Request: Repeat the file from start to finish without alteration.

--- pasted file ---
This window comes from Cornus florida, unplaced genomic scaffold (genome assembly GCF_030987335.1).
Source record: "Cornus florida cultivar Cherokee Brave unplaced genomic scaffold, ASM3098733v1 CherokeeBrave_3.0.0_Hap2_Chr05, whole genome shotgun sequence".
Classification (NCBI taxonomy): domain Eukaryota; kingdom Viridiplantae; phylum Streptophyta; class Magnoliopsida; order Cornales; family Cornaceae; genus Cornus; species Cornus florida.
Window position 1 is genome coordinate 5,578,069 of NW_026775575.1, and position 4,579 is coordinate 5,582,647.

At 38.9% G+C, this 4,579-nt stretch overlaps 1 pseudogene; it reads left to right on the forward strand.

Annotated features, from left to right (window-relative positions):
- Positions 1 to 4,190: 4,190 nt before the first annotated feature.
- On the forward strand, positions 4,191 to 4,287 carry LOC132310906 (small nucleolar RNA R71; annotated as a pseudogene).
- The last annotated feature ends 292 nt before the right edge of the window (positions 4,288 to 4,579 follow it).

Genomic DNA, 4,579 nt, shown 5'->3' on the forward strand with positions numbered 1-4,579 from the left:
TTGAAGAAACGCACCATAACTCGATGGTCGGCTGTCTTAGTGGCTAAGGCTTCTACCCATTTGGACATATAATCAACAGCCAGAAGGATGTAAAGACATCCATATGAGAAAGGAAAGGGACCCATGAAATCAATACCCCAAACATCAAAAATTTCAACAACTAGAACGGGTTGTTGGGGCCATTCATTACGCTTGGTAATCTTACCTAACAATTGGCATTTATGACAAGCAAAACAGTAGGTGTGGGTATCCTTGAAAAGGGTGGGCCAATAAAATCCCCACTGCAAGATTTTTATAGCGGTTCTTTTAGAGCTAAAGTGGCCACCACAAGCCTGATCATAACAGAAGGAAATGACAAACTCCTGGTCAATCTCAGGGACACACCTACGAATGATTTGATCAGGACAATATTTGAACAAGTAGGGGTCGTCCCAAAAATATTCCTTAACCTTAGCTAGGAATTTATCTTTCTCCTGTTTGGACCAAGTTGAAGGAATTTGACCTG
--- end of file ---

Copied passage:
This window comes from Cornus florida, unplaced genomic scaffold (genome assembly GCF_030987335.1).
Source record: "Cornus florida cultivar Cherokee Brave unplaced genomic scaffold, ASM3098733v1 CherokeeBrave_3.0.0_Hap2_Chr05, whole genome shotgun sequence".
Classification (NCBI taxonomy): domain Eukaryota; kingdom Viridiplantae; phylum Streptophyta; class Magnoliopsida; order Cornales; family Cornaceae; genus Cornus; species Cornus florida.
Window position 1 is genome coordinate 5,578,069 of NW_026775575.1, and position 4,579 is coordinate 5,582,647.

At 38.9% G+C, this 4,579-nt stretch overlaps 1 pseudogene; it reads left to right on the forward strand.

Annotated features, from left to right (window-relative positions):
- Positions 1 to 4,190: 4,190 nt before the first annotated feature.
- On the forward strand, positions 4,191 to 4,287 carry LOC132310906 (small nucleolar RNA R71; annotated as a pseudogene).
- The last annotated feature ends 292 nt before the right edge of the window (positions 4,288 to 4,579 follow it).

Genomic DNA, 4,579 nt, shown 5'->3' on the forward strand with positions numbered 1-4,579 from the left:
TTGAAGAAACGCACCATAACTCGATGGTCGGCTGTCTTAGTGGCTAAGGCTTCTACCCATTTGGACATATAATCAACAGCCAGAAGGATGTAAAGACATCCATATGAGAAAGGAAAGGGACCCATGAAATCAATACCCCAAACATCAAAAATTTCAACAACTAGAACGGGTTGTTGGGGCCATTCATTACGCTTGGTAATCTTACCTAACAATTGGCATTTATGACAAGCAAAACAGTAGGTGTGGGTATCCTTGAAAAGGGTGGGCCAATAAAATCCCCACTGCAAGATTTTTATAGCGGTTCTTTTAGAGCTAAAGTGGCCACCACAAGCCTGATCATAACAGAAGGAAATGACAAACTCCTGGTCAATCTCAGGGACACACCTACGAATGATTTGATCAGGACAATATTTGAACAAGTAGGGGTCGTCCCAAAAATATTCCTTAACCTTAGCTAGGAATTTATCTTTCTCCTGTTTGGACCAAGTTGAAGGAATTTGACCTG